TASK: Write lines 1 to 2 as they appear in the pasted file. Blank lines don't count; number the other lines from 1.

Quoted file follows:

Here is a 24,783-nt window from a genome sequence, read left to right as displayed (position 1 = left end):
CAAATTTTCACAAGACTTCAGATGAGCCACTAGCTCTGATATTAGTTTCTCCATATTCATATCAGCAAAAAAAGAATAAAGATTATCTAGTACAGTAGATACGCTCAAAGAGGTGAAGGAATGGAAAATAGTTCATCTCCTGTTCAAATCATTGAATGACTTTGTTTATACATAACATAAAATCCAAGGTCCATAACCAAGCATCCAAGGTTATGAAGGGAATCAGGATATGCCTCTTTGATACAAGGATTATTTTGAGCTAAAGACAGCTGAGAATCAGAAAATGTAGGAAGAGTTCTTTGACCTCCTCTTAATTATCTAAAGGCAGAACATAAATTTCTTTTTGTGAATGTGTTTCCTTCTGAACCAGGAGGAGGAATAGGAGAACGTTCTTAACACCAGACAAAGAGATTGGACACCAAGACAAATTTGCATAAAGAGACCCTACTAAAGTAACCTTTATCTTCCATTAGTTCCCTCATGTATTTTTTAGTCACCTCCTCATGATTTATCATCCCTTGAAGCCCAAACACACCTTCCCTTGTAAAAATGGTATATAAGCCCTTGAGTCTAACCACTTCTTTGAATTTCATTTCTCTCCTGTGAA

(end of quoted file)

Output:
Here is a 24,783-nt window from a genome sequence, read left to right as displayed (position 1 = left end):
CAAATTTTCACAAGACTTCAGATGAGCCACTAGCTCTGATATTAGTTTCTCCATATTCATATCAGCAAAAAAAGAATAAAGATTATCTAGTACAGTAGATACGCTCAAAGAGGTGAAGGAATGGAAAATAGTTCATCTCCTGTTCAAATCATTGAATGACTTTGTTTATACATAACATAAAATCCAAGGTCCATAACCAAGCATCCAAGGTTATGAAGGGAATCAGGATATGCCTCTTTGATACAAGGATTATTTTGAGCTAAAGACAGCTGAGAATCAGAAAATGTAGGAAGAGTTCTTTGACCTCCTCTTAATTATCTAAAGGCAGAACATAAATTTCTTTTTGTGAATGTGTTTCCTTCTGAACCAGGAGGAGGAATAGGAGAACGTTCTTAACACCAGACAAAGAGATTGGACACCAAGACAAATTTGCATAAAGAGACCCTACTAAAGTAACCTTTATCTTCCATTAGTTCCCTCATGTATTTTTTAGTCACCTCCTCATGATTTATCATCCCTTGAAGCCCAAACACACCTTCCCTTGTAAAAATGGTATATAAGCCCTTGAGTCTAACCACTTCTTTGAATTTCATTTCTCTCCTGTGAA